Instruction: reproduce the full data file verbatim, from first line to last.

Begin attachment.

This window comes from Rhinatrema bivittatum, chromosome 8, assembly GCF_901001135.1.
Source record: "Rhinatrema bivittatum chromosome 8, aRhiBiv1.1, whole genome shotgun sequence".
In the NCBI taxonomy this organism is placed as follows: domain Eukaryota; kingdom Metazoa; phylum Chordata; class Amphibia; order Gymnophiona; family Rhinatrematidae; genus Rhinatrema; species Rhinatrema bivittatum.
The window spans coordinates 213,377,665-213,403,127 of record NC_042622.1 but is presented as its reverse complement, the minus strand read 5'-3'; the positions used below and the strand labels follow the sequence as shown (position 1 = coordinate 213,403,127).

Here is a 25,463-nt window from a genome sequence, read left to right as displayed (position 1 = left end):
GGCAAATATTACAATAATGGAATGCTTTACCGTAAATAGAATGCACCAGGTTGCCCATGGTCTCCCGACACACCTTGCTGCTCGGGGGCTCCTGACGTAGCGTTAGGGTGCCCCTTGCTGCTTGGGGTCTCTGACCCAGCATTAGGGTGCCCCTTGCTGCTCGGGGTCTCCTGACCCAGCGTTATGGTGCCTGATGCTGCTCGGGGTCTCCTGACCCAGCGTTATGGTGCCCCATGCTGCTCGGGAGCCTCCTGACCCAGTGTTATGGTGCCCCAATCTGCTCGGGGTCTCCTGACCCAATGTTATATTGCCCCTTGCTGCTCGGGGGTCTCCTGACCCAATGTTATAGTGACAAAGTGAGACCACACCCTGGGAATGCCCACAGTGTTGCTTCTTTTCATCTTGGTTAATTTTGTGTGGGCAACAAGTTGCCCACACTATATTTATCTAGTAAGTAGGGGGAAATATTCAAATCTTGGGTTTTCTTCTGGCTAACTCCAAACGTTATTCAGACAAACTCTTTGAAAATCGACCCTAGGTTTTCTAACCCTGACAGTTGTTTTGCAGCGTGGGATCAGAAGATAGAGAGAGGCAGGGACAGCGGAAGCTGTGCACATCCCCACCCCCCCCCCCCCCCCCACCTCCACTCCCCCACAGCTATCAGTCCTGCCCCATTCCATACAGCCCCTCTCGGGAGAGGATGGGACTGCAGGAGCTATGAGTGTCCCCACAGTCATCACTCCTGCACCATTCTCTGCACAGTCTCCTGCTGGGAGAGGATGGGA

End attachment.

This window comes from Rhinatrema bivittatum, chromosome 8, assembly GCF_901001135.1.
Source record: "Rhinatrema bivittatum chromosome 8, aRhiBiv1.1, whole genome shotgun sequence".
In the NCBI taxonomy this organism is placed as follows: domain Eukaryota; kingdom Metazoa; phylum Chordata; class Amphibia; order Gymnophiona; family Rhinatrematidae; genus Rhinatrema; species Rhinatrema bivittatum.
The window spans coordinates 213,377,665-213,403,127 of record NC_042622.1 but is presented as its reverse complement, the minus strand read 5'-3'; the positions used below and the strand labels follow the sequence as shown (position 1 = coordinate 213,403,127).

Here is a 25,463-nt window from a genome sequence, read left to right as displayed (position 1 = left end):
GGCAAATATTACAATAATGGAATGCTTTACCGTAAATAGAATGCACCAGGTTGCCCATGGTCTCCCGACACACCTTGCTGCTCGGGGGCTCCTGACGTAGCGTTAGGGTGCCCCTTGCTGCTTGGGGTCTCTGACCCAGCATTAGGGTGCCCCTTGCTGCTCGGGGTCTCCTGACCCAGCGTTATGGTGCCTGATGCTGCTCGGGGTCTCCTGACCCAGCGTTATGGTGCCCCATGCTGCTCGGGAGCCTCCTGACCCAGTGTTATGGTGCCCCAATCTGCTCGGGGTCTCCTGACCCAATGTTATATTGCCCCTTGCTGCTCGGGGGTCTCCTGACCCAATGTTATAGTGACAAAGTGAGACCACACCCTGGGAATGCCCACAGTGTTGCTTCTTTTCATCTTGGTTAATTTTGTGTGGGCAACAAGTTGCCCACACTATATTTATCTAGTAAGTAGGGGGAAATATTCAAATCTTGGGTTTTCTTCTGGCTAACTCCAAACGTTATTCAGACAAACTCTTTGAAAATCGACCCTAGGTTTTCTAACCCTGACAGTTGTTTTGCAGCGTGGGATCAGAAGATAGAGAGAGGCAGGGACAGCGGAAGCTGTGCACATCCCCACCCCCCCCCCCCCCCCCACCTCCACTCCCCCACAGCTATCAGTCCTGCCCCATTCCATACAGCCCCTCTCGGGAGAGGATGGGACTGCAGGAGCTATGAGTGTCCCCACAGTCATCACTCCTGCACCATTCTCTGCACAGTCTCCTGCTGGGAGAGGATGGGA